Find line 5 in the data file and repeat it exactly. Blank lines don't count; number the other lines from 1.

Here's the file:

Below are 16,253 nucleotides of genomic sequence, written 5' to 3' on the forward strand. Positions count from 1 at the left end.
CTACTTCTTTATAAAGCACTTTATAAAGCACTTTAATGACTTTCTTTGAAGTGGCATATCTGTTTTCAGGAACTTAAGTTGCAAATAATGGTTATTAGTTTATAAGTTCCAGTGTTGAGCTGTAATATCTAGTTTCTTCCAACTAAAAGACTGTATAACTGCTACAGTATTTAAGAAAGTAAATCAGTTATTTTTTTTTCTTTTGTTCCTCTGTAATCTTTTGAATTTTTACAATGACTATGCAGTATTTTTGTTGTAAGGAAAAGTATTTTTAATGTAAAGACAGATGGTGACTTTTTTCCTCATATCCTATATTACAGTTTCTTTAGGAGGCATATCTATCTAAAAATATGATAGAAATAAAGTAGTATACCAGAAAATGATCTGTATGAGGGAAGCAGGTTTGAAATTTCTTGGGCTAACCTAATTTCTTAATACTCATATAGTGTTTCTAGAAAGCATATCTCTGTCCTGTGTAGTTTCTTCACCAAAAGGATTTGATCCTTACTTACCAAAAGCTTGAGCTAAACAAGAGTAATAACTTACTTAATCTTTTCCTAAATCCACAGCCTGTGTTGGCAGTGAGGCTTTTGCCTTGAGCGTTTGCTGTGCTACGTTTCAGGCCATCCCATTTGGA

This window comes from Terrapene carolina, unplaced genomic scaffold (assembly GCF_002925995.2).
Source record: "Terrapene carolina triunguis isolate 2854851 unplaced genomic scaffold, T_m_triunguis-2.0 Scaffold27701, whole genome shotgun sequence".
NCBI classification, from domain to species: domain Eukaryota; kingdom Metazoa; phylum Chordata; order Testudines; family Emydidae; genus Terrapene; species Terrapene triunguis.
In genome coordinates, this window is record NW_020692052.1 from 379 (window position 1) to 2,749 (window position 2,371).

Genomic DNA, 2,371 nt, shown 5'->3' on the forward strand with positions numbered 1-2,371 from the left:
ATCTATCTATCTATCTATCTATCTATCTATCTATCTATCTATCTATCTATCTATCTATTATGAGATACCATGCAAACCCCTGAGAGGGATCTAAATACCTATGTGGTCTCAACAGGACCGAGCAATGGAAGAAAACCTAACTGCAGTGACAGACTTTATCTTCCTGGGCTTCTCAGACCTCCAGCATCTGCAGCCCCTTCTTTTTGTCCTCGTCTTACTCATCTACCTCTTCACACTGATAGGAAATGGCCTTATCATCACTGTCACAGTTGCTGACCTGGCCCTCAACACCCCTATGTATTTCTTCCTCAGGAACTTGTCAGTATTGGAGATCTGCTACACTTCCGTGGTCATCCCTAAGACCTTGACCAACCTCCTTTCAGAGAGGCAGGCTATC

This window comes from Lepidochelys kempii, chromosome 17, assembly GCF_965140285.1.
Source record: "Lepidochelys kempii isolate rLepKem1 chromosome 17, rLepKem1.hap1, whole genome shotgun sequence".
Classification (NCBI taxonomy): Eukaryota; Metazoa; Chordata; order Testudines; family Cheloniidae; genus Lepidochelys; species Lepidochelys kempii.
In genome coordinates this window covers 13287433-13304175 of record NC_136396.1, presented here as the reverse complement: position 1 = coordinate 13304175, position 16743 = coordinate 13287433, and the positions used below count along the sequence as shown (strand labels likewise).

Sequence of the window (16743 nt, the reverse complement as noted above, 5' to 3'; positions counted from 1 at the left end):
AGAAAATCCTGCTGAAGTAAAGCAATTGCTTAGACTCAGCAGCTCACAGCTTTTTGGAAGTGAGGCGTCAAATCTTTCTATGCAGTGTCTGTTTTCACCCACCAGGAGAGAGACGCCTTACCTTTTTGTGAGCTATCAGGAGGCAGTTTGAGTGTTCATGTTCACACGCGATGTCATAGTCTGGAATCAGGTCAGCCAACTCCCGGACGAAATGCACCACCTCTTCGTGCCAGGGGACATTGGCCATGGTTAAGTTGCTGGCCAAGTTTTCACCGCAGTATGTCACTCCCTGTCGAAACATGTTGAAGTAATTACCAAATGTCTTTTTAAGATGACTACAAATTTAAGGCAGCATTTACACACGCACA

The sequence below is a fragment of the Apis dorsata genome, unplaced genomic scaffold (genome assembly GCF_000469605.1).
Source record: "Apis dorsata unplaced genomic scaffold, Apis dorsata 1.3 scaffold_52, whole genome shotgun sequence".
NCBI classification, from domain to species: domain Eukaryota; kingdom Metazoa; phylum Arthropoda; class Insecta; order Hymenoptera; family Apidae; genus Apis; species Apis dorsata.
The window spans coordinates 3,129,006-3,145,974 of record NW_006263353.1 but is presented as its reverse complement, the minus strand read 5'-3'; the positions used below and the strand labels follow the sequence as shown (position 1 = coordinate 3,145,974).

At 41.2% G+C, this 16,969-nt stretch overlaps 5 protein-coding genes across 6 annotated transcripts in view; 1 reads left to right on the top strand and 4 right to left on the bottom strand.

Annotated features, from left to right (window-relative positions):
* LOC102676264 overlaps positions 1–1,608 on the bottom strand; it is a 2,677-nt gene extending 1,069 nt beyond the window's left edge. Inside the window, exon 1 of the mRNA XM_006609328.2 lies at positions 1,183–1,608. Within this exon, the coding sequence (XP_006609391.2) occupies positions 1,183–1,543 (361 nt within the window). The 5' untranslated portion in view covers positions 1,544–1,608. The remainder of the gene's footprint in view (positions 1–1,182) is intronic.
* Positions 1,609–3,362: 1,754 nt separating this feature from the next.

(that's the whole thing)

NCBI classification, from domain to species: domain Eukaryota; kingdom Metazoa; phylum Chordata; order Testudines; family Emydidae; genus Terrapene; species Terrapene triunguis.